What is your favorite version of the Bible?


#1

What is your favorite version of the Bible?


#2

All depends on what you mean by favorite. I voted for the one I use most often on your list. But I use several on a regular basis. I like the NASB (Protestant) because my computer neatly looks up all the references in it. I like the NRSV because the one I have is easy to hold and is clean and uncluttered with familiar language because I grew up with the RSV. I like the NAB (not its most recent incarnation) because I have to use it to match our RCIA class and because you can find info in the notes and because it has sooo many paragraph headings. I don’t like the NIV. Sometimes the JPS translation is fun to read. And if I am trying to tell myself, “Yes, I can finish the book of acts,” then any really low reading level translation is desireable.


#3

At this time, my favorite Bible is the Max Lucado Study Bible NKJV. Unfortunately, I do not have a favorite Catholic Bible yet. Also unfortunate that Max Lucado who can move me to tears doesn’t “do” the Real Presence of Christ to study and reflect on.

Oh Well.
God Bless,
Maria


#4

The version I use the most is the Douay-Rheims, however, I love the sound of the Latin language–even the pronunciation is almost poetic (IMHO).

I use a computerized set of Bibles, including both the Douay-Rheims and the Vulgate (among others). I just wish I could read Latin. I can only pick out a few words here and there. The software I have allows me to read both versions beside each other, which is really awesome.


#5

I have at home the Ignatius Press RSV-CE. Online I use the same version (RSV-CE, not Ignatius)

I have read that Dr. Scott Hahn likes this Ignatius Press RSV-CE the best also. A pretty good recommendation it seems to me.

credo


#6

I voted for the Douay-Rheims but I also like the KJV, must be the Elizabethan language. Then again old folks like old things.


#7

I like my Confraternity pocket NT. I’m not sure (I don’t have it my pocket :)), but I think it was a touch-up of the Douay-Rheims.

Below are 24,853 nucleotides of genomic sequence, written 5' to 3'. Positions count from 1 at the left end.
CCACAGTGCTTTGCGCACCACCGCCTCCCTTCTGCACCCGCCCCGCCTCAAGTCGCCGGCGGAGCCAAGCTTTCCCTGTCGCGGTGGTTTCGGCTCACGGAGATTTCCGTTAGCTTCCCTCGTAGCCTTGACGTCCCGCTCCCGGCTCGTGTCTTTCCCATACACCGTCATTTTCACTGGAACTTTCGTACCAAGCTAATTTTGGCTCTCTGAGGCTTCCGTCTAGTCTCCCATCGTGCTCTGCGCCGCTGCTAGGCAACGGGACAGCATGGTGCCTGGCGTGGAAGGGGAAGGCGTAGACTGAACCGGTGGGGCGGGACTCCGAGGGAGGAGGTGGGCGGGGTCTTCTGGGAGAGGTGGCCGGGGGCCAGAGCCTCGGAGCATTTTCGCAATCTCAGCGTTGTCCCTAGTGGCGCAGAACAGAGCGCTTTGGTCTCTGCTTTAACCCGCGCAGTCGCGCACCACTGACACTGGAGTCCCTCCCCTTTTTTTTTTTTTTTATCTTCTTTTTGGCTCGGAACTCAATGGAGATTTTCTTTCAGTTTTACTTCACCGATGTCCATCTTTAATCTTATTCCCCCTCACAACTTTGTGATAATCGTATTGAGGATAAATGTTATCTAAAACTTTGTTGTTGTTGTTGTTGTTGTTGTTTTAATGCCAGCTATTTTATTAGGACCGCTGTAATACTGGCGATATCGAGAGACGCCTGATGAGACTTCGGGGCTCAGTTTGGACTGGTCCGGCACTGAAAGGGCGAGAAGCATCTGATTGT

Scott


#8

[quote=Scott Waddell]I like my Confraternity pocket NT. I’m not sure (I don’t have it my pocket :)), but I think it was a touch-up of the Douay-Rheims.

Scott
[/quote]

The Confraternity Bible was the interim Bible between the DR and the NAB.


#9

Voted for the New American Bible, but really like the Ignatius Bible. We used it quite a lot in theology classes during college.


#10

I have almost all the good ones but I use the Douay-Rheims for my own reading. I love the King James era English but I find that in most places it reads better than KJV. truth is…I won’t use a non-Catholic Bible for anything but research because I want ALL the books that Holy Mother Church gave us.


#11

My favorite translation (I think version is a bad word as it makes it look like there are different Bibles) is the Confraternity-Douay translation.

This Bible was given to me by my parents, they found it in a used book store, it was published in 1953 and the art work inside of it is beautiful.

Other than that, any Bible with the Imprimatur is good enough for me.


#12

Well, I use nearly all of the above. However, I have to say that the one that is really my “favorite” is actually two different versions: I use the Greek (Nestle) for most of my study of the New Testament, and the LXX for the Old Testament. I guess reading the Greek makes it more like reading the original.